IOK has turned into one of most heavily militarised regions in the world: Fawad


ISLAMABAD: Minister for Information and Broadcasting Fawad Chaudhry on Tuesday said that with one army soldier deployed for 10 Kashmiris, the Indian Occupied Kashmir (IOK) has turned into one of the most heavily militarised regions in the world.

Addressing a Kashmir Solidarity Day seminar at the President House, the minister said that India militarised the occupied territory to suppress the indigenous freedom movement of Kashmiris, who just demanded their legitimate right of self-determination.

He said that increased deployment and militarisation served nothing but created hate, adding that even the local Kashmiri leadership like Mehbooba Mufti and Umer Abdullah, who were not supporting the point of view of Pakistan and Kashmiris, had now admitted that the movement could not be suppressed.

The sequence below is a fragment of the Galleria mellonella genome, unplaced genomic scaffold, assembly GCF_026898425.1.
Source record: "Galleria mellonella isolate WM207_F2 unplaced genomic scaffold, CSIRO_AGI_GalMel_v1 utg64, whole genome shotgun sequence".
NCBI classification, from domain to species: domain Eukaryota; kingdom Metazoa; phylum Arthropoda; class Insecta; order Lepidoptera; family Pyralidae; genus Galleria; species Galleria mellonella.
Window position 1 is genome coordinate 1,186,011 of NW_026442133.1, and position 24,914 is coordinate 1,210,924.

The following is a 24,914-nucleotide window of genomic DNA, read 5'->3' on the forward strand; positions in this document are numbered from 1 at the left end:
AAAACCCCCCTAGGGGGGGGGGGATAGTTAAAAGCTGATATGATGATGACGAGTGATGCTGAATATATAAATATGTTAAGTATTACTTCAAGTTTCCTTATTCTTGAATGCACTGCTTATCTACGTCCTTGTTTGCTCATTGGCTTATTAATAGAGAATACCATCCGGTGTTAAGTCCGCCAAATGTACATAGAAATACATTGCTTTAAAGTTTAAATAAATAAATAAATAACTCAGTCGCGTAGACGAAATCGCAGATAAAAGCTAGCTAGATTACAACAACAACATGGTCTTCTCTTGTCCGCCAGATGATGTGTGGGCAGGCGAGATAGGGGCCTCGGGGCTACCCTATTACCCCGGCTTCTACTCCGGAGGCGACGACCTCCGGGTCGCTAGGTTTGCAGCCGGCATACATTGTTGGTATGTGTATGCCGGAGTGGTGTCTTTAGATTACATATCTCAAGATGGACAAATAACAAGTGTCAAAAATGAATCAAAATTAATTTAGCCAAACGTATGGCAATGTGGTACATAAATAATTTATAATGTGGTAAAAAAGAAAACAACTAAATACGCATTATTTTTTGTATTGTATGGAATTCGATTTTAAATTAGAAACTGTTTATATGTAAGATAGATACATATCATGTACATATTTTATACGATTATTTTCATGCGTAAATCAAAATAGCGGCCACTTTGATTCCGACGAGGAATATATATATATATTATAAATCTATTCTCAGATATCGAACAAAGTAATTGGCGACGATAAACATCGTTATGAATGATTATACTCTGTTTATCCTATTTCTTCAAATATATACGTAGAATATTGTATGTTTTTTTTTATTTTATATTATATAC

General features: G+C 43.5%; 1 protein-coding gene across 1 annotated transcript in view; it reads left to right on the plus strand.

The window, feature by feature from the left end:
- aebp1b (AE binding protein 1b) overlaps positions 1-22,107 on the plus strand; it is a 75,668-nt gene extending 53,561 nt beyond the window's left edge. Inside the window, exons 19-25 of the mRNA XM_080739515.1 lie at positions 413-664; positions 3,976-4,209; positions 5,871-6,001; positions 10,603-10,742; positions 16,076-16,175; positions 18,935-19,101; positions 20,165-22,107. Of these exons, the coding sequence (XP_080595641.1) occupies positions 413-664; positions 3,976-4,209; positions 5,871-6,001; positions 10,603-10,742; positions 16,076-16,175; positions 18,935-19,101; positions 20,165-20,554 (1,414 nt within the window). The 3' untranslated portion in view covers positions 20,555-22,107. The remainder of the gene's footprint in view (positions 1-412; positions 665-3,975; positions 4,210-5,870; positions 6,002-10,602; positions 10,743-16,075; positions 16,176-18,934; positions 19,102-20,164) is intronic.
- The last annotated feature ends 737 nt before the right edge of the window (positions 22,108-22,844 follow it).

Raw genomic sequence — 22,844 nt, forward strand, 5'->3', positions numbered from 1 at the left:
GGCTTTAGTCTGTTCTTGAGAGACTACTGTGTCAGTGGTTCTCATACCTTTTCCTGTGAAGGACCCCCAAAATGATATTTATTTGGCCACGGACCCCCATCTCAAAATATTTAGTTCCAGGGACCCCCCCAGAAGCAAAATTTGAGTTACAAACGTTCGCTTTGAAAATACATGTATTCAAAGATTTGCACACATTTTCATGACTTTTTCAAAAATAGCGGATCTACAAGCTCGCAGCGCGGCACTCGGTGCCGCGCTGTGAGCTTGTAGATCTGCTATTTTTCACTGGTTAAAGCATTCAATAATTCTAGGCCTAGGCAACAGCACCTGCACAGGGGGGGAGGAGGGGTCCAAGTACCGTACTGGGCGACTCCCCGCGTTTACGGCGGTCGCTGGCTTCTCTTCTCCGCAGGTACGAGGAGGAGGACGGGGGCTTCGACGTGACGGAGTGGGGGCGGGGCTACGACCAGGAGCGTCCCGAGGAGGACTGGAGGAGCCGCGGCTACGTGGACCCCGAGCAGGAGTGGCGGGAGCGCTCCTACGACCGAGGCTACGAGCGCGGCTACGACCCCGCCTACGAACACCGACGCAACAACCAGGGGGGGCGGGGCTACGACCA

The minister said, “In 1947, India occupied Kashmir but after seven decades, Kashmir has occupied the Indian narrative.”

He said that massive human rights violations had exposed the real face of India, who claimed to be the so-called champion of democracy in the world. “When you will use force and rapes against unarmed civilians as a weapon, you are no more democracy and a civilised nation,” he said.

Pakistan’s civil and military leadership wants normalisation of ties with India but it is not possible without resolving the core issue of Kashmir as per wishes of its people, he added.

“It is not possible for Pakistan to ignore atrocities being committed in occupied Kashmir by the subjugating forces,” he added.

He said that Pakistani leadership desired to move towards the normalisation process with an open heart, adding that India should see Kashmir as an issue of humanity and not a matter of territory.

The minister said that a basic difference between the two countries (Pakistan and India) was that India considered the Kashmir a territorial issue, while Pakistan always treated it as a matter of humanity.

He said that Pakistan always felt pain and agony of its Kashmiri brethren, adding “When blood bleeds in IOK, our soul feels its pain as we are bound with them in a relation of humanity.”